Writing Can Be a Source of Encouragement When Battling Cancer

My girlfriend seemed more concerned than I was. She thought wrongly that I didn’t like doctors because I had studied natural medicine. To cut a longer story short I went to my local medical centre straight after work one evening and saw a general practitioner whom I’d met once before.

The practitioner was different to other doctors I had met in the past. He was gentle, soft spoken and spent more time with me and his patients than other doctors whom I had known. He also explained the problem to me and his other patients in a way that wasn’t confronting or full of incomprehensible medical mumbo jumbo. In the long run I was glad that I developed a good relationship with this particular general practitioner.

When I told him my symptoms he said “we’d better check if there are any nasties there.”

“Nasties?” I’d never heard that expression before and I assumed he was referring to parasites. That made sense! If I had somehow ingested some kind of parasite, it may have been sharing my food with me, or worse it may have been feeding on me from the inside. This would certainly cause weight loss.

The good doctor recommended I undergo some tests: Chest X-ray, ultra sound, blood tests. A bit extreme for parasites I thought. Anyway, I booked it at a local centre and underwent those tests. The following day I returned to work as usual.

A week later I returned to the doctor. He went over my blood test results and pointed out some the results that were over the normal range. He indicated there was a “nasty”. Now I realised this no longer referred to parasites but to something else altogether. He also said my X-ray showed emphysema.

I was in some kind of a daze, and the first thing that came to my mind was “Well, I’ll get to travel to the other side and discover what’s there!” The “other side”, life after death and reincarnation were all topics I had taken an interest in, and had become part of my graduate studies. I was referred to two specialists: One was a haematologist, the other an oncologist. Both these specialists concurred there I had some kind of “nasty” and that more investigations were necessary to determine exactly the kind of nasty it was. A day was set for my admission into hospital.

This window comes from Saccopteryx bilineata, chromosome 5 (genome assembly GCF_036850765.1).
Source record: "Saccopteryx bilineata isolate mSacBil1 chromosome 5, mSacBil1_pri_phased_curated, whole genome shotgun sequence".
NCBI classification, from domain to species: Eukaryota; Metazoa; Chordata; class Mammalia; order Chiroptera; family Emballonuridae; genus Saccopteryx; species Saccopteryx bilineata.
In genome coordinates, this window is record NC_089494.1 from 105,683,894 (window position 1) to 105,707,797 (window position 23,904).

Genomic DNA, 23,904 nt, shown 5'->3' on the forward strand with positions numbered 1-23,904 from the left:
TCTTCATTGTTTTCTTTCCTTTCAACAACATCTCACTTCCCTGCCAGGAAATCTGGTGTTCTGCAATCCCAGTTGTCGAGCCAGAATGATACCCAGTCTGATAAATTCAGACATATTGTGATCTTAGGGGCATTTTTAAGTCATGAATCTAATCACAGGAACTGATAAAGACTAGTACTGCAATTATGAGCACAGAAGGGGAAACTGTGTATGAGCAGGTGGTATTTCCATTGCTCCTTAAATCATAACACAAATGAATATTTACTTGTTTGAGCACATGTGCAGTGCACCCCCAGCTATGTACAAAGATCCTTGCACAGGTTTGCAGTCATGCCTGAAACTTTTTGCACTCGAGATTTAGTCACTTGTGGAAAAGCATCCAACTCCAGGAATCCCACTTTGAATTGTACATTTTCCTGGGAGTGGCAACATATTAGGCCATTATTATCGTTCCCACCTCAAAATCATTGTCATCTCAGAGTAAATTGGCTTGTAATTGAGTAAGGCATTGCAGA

At this stage I thought I’d take a break from my job. I remember it had been more difficult to summon the energy to get into my day’s work. On a few mornings I had sat in a nearby park after my bus and train ride to absorb some sunlight in the hope of absorbing some energy. The weather had been excellent. It was bright and sunny, and early enough in the day for it to not be too hot.

When I took a break from work I found that staying home offered little relief except that I didn’t have to put up with public transport, and I suppose was a good thing. And then I was living with that underlying feeling of malaise that expressed itself as a confusion between extreme hunger and lack of appetite, and the feeling of weakness was there too.

Writing is a source of encouragement when battling cancer and I would like to write more about this particular experience.



Source by Alfred Bellanti

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